Here is our itinerary, in map form (half moon means late departure & a black half sun means a two day overnight stay) and then a list of the ports with arrival and departure times:

New Grand Africa map (9-22)

DATE DAY               PORT                               ARRIVE & DEPART

Oct 10 Monday         Ft. Lauderdale, Florida     Embark 4:00 PM

Oct 18 Tuesday         Funchal, Madeira, Portugal     8:00 AM 5:00 PM

Oct 19 Wednesday    Arrecife, Lanzarote, Canary Islands, Spain     11:00 AM 6:00 PM

Oct 20 Thursday       Agadir, Morocco     7:00 AM 1:00 PM

Oct 21 Friday           Casablanca, Morocco     7:00 AM 9:00 PM

Oct 24 Sunday          Tunis (La Goulette),     Tunisia 8:00 AM 5:30 PM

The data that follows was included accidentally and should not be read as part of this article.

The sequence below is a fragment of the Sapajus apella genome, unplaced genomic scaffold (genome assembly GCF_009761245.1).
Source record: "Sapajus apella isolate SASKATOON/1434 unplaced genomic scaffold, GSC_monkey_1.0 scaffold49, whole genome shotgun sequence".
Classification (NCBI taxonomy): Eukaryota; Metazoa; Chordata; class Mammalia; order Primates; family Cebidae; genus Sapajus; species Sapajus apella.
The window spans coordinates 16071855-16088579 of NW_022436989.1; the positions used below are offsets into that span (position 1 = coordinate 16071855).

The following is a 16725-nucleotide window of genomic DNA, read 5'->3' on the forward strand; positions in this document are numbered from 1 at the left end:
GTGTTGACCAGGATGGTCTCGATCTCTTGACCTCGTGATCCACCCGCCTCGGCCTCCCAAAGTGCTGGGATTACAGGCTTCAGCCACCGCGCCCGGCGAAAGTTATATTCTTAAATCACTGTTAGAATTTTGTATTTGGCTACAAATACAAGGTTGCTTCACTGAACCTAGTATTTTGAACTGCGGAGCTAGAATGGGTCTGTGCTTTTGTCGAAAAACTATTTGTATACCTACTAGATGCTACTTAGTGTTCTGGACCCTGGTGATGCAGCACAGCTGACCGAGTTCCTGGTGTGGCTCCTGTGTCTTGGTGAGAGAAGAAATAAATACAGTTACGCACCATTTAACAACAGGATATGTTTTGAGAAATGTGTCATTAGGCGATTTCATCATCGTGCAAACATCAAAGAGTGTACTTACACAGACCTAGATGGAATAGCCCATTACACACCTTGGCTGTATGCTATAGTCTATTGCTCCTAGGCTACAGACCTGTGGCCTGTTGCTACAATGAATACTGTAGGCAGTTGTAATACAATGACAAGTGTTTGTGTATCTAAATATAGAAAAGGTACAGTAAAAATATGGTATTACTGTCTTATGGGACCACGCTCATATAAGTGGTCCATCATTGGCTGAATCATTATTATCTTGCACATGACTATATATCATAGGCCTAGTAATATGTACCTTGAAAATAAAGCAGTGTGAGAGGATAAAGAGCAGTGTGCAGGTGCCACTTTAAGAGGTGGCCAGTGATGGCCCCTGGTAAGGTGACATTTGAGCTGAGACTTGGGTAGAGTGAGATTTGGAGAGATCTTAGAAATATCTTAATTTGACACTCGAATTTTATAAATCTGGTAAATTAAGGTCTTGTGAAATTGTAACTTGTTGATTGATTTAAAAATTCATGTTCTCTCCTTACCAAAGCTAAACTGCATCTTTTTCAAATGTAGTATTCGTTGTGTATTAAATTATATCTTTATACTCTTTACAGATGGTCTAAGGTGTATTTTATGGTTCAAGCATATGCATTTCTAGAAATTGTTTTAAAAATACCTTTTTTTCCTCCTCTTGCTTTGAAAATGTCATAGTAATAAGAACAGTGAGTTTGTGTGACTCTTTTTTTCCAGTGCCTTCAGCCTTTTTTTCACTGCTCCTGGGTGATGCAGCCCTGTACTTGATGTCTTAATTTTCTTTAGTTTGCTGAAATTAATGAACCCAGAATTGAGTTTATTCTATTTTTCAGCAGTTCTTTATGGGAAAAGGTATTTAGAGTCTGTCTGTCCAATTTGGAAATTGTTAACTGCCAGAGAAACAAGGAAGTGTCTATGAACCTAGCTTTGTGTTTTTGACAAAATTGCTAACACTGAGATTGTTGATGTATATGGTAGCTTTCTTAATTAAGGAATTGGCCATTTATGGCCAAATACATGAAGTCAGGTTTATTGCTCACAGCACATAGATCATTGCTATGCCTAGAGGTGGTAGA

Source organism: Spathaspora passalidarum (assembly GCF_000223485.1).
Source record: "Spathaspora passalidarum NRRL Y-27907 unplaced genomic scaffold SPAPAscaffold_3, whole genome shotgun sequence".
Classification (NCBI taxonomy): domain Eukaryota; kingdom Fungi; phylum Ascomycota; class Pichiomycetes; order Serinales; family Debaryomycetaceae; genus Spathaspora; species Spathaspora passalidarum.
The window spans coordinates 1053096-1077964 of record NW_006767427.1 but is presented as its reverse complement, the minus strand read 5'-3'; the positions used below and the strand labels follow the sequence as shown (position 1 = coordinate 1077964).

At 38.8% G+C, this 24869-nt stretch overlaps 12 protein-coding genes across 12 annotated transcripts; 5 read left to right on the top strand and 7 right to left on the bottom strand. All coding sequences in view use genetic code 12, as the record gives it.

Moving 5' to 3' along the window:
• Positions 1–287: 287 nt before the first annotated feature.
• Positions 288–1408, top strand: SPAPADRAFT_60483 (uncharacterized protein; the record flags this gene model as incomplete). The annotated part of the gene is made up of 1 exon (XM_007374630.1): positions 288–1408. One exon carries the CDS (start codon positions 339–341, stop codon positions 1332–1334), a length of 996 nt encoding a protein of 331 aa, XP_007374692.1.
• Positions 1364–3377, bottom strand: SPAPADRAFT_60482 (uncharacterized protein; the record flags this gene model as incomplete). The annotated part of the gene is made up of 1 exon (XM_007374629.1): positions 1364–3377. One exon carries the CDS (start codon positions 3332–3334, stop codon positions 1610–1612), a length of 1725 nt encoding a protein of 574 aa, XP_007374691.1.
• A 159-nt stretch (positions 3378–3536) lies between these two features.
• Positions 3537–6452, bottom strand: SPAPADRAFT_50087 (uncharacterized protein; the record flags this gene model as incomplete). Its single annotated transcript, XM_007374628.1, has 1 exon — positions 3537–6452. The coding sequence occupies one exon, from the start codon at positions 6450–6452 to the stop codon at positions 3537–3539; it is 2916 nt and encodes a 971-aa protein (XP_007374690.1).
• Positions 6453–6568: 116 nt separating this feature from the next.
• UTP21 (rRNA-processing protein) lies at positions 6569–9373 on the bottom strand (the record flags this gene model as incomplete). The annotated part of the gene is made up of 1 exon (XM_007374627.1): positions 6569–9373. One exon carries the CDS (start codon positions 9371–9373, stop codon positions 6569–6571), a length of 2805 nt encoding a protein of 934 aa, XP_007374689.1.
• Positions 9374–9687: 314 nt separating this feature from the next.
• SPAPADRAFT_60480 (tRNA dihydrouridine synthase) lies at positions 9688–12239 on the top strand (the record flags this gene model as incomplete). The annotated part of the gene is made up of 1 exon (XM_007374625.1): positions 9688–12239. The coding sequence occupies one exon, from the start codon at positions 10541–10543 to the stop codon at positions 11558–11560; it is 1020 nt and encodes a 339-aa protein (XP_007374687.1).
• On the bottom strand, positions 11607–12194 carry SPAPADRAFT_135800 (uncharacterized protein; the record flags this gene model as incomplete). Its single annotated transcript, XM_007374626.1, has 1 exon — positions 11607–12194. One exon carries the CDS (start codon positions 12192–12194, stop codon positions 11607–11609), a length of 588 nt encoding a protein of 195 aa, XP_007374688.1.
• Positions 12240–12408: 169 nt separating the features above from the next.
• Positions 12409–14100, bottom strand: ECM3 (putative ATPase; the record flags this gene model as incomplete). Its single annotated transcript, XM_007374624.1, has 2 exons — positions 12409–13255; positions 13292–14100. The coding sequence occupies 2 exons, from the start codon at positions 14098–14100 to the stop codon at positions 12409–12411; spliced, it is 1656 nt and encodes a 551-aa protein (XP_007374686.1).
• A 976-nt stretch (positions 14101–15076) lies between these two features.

Oct 26 Wednesday     Soúda, Chania, Crete, Greece     11:00 AM 10:00 PM

Oct 28 Friday            Transit Suez Canal-    Cruise Only

Oct 29 Saturday        Sharm el-Sheikh, Egypt     7:00 AM 5:00 PM

Oct 30 Sunday          Aqaba (for Petra), Jordan      *7:00 AM —

Oct 31 Monday         Aqaba (for Petra), Jordan     — 5:00 PM*

Nov 1 Tuesday         Safaga (Luxor), Egypt     8:00 AM 12 Midnight

Nov 10 Thursday     Dar es Salaam, Tanzania     *10:00 AM —

Nov 11 Friday          Dar es Salaam, Tanzania          — 8:00 PM*

Nov 12 Saturday      Zanzibar, Tanzania         *8:00 AM —

Nov 13 Sunday        Zanzibar, Tanzania            — 5:00 PM*

Nov 15 Tuesday       Andoany, Nosy-Be, Madagascar         *11:00 AM —

Nov 16 Wednesday   Andoany, Nosy-Be, Madagascar     — 3:00 PM*

Nov 19 Saturday      Maputo, Mozambique      8:00 AM 3:00 PM

Nov 20 Sunday        Durban, South Africa       11:00 AM 11:00 PM